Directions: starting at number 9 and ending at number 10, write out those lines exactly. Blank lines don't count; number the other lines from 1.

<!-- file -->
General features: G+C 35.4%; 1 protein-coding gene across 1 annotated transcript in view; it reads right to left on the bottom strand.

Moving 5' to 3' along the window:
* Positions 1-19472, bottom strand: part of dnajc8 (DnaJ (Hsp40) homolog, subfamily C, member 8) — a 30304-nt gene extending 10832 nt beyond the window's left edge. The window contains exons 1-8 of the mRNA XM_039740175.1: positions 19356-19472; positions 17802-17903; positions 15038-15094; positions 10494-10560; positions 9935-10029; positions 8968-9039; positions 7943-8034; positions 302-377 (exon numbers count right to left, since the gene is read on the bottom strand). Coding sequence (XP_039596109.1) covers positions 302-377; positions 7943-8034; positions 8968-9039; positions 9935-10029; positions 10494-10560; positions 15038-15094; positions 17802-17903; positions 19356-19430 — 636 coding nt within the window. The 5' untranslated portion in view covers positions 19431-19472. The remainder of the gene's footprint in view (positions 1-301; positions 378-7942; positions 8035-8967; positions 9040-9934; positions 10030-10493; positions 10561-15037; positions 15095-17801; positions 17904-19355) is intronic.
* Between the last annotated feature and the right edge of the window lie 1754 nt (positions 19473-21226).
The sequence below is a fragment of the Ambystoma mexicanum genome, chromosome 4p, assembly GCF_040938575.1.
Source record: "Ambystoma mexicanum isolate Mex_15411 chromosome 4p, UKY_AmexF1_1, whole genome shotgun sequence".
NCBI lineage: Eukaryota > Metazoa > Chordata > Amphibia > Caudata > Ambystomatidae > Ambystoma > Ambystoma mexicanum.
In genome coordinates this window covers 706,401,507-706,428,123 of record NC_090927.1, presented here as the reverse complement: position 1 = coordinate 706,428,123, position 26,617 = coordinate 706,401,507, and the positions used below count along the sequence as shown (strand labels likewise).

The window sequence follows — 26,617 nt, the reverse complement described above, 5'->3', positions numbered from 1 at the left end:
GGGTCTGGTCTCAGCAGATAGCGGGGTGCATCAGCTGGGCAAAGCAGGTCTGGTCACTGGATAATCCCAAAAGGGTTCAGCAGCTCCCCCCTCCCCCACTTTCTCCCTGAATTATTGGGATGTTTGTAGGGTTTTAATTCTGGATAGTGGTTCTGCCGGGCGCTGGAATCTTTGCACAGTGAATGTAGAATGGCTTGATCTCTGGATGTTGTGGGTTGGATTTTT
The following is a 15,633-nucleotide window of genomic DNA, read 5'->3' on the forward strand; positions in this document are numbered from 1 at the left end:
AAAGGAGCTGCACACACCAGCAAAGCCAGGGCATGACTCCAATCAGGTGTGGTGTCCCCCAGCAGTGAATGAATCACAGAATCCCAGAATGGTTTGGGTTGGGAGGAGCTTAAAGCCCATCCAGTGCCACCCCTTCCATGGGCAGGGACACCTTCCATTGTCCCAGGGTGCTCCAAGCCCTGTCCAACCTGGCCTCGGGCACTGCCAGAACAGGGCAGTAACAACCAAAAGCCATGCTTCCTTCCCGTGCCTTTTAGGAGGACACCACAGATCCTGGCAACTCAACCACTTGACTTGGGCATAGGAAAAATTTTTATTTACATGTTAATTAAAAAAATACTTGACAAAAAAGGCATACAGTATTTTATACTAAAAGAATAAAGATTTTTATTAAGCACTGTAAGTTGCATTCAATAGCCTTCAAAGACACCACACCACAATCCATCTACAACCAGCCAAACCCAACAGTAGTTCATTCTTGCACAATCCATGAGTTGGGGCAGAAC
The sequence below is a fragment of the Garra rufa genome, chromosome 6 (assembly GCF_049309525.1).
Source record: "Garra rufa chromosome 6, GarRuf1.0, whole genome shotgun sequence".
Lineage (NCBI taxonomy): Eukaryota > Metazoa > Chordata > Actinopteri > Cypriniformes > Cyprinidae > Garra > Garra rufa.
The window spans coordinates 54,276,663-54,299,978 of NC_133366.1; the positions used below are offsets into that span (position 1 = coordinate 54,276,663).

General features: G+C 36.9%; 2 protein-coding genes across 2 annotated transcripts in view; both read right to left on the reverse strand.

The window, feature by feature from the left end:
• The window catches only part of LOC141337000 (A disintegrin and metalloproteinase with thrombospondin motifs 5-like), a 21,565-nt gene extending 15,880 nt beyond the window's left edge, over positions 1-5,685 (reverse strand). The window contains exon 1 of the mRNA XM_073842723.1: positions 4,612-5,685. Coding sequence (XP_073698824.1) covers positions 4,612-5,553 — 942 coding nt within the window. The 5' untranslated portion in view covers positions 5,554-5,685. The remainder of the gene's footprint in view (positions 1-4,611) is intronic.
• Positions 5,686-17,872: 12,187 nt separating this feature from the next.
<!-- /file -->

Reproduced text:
The window sequence follows — 26,617 nt, the reverse complement described above, 5'->3', positions numbered from 1 at the left end:
GGGTCTGGTCTCAGCAGATAGCGGGGTGCATCAGCTGGGCAAAGCAGGTCTGGTCACTGGATAATCCCAAAAGGGTTCAGCAGCTCCCCCCTCCCCCACTTTCTCCCTGAATTATTGGGATGTTTGTAGGGTTTTAATTCTGGATAGTGGTTCTGCCGGGCGCTGGAATCTTTGCACAGTGAATGTAGAATGGCTTGATCTCTGGATGTTGTGGGTTGGATTTTT